MLS analysis

MLS at the all-star break: big picture thoughts on the 2022 season

The 2022 MLS season is at the all-star break and after Wednesday's game, the home stretch begins. ASN's Brian Sciaretta offers up his thoughts on the season, so far. 
BY Brian Sciaretta Posted
August 09, 2022
10:50 AM

MLS IS AT THE All-Star break which is well beyond the half-way point, but still it gives us the chance for introspection as to the dominant themes in the country’s top domestic league. It’s been a good season, so far, in terms of the levels of investment and the playoff race remains wide open.

Obviously, the top story has been the Seattle Sounders winning the CONCACAF Champions League and finally building a case that the league has closed or is close to closing the gap between itself and Liga MX.

But the level of imports and exports has been promising. Lorenzo Insigne and Federico Bernardeschi are eye-openers with LAFC. Gareth Bale, Georgio Chiellini, and now Denis Bouanga have made LAFC perhaps the most powerful roster in the history of the league.

In terms of export quality, young Americans are continuing to come out of the league (albeit after an expected downturn after the heavy exporting in 2021 and early 2022 meant that the well needed to refill a bit). Austin Trusty his off to a nice start in Birmingham City, Gaga Slonina fetched a big sum from Chelsea, and Matt Turner finally moved to Arsenal.

The success of the league’s young players with the United States U-20 team this summer was also huge in that it showed these players could respond to pressure and deliver qualification in must win games with ease. It bodes well for the future.

Another thing to pay attention to is the ability to sell players who were brought into the league as expensive imports on the younger side. Over the past five seasons, the league’s teams have emphasized importing younger players (many from South America) as opposed to older European players with big names. But the selling point to these players is being able to then sell them to the top leagues in Europe and show players MLS can help them get to the highest levels. Miguel Almiron was the first of such sales in this time span, but it needs to be regular.

With NYCFC moving Taty Castellanos to Spain, it helped - same with Adam Buksa. But increasing these types of sales is important for the league and its teams.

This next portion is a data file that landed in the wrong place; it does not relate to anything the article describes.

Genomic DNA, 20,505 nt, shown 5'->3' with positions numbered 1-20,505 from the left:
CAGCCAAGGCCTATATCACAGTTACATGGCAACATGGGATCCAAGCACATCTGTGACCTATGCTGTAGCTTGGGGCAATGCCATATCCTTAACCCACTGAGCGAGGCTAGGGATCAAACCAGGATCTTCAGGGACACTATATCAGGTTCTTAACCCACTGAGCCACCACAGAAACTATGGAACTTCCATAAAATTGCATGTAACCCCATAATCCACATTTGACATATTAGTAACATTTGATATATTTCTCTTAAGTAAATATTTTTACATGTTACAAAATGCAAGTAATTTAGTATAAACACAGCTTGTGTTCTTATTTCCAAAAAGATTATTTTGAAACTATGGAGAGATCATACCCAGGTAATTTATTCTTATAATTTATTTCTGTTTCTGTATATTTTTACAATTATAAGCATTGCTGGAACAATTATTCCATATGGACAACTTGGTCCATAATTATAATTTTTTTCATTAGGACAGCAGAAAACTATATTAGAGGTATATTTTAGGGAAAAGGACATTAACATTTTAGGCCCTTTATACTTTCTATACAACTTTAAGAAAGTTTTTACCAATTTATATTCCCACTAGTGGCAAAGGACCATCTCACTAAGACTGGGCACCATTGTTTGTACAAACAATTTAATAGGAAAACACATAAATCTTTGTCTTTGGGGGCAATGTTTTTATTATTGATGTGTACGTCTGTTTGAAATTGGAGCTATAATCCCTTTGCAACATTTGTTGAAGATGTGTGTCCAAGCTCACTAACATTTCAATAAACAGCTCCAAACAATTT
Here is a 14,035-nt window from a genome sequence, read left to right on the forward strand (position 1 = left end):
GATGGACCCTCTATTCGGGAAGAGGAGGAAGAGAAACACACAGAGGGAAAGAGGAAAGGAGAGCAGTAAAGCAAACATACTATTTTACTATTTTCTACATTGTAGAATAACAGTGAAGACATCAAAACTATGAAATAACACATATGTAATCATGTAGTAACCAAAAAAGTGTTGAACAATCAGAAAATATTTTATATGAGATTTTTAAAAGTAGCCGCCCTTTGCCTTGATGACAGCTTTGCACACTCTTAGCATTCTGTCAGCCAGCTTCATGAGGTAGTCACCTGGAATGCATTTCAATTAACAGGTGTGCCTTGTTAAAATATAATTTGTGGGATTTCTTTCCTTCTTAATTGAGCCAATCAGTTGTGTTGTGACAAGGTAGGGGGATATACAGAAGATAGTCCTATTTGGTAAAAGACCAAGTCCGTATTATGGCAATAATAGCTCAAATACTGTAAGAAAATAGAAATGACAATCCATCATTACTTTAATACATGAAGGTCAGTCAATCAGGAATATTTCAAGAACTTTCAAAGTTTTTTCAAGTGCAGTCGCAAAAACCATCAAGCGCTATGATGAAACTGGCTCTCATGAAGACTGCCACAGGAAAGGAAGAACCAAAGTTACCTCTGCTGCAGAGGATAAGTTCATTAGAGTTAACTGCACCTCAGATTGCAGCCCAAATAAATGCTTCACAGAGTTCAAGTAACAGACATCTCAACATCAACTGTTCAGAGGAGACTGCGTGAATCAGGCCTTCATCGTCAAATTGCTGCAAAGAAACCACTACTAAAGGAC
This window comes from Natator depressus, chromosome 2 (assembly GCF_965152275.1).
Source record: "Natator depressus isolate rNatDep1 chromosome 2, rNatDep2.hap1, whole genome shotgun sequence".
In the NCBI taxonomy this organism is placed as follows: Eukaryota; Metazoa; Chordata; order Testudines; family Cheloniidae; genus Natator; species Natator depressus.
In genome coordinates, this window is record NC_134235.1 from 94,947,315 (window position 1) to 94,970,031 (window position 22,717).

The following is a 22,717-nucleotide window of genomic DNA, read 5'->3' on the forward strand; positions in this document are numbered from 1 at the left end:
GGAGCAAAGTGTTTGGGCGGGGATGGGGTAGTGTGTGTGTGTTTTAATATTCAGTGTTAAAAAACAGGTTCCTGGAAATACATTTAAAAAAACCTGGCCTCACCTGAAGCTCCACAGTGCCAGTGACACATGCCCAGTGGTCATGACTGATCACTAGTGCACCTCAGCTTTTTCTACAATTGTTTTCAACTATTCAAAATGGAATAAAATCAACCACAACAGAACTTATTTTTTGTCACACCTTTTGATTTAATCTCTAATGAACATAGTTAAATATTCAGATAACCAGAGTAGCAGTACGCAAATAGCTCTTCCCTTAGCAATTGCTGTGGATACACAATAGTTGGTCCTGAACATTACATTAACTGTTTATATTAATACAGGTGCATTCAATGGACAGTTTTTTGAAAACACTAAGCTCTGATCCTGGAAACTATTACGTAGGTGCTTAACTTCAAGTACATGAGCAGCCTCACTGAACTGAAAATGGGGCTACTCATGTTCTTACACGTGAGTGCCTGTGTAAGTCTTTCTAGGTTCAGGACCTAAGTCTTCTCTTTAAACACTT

The league also needs to work on increasing the relevance of its teams in the country’s big markets. The Red Bulls are consistently in the playoffs, but still don’t generate much in the huge New York metro area. NYCFC’s stadium situation continues to be an uncomfortable topic for Don Gaber. The same with the Revolution whose stadium situation remains the same since 1996 – tied to the NFL team far outside Boston.

Chicago Fire have only now started to play well again, but can that turn things around with their relevance in Chicago? Was moving back to Soldier Field smart?

There are always going to be bad teams, but too many teams from big city’s are stuck in the mud. Houston has been poor for way too long and it represents the fifth biggest team in the country. The Bay Area, likewise, has been represented by a Quakes team that predictably is nowhere close to the post season. DC United is one of the league’s most historical teams, but will Rooney bring about hope?

For the league’s front office, they should be worried over a potential quagmire in Atlanta. Atlanta is still a great draw and a popular team, but ongoing struggles will hurt one of the best gates in the league.

With all that said, here are my “Big Picture” observations from the league at the All-Star break.


Many improved teams

One of the reasons why the standings have been so tight is that many of the teams which have struggled in recent years have made key improvements. It’s made for an exciting playoff race. In the Eastern Conference fifth place and 10th place are separated by just three points. Another two points covers 5th through 12th. In the West, three points separates sixth through 11th. There is more parity by design in MLS and we do know the best and worst teams. But there is not much separating the middle third or half.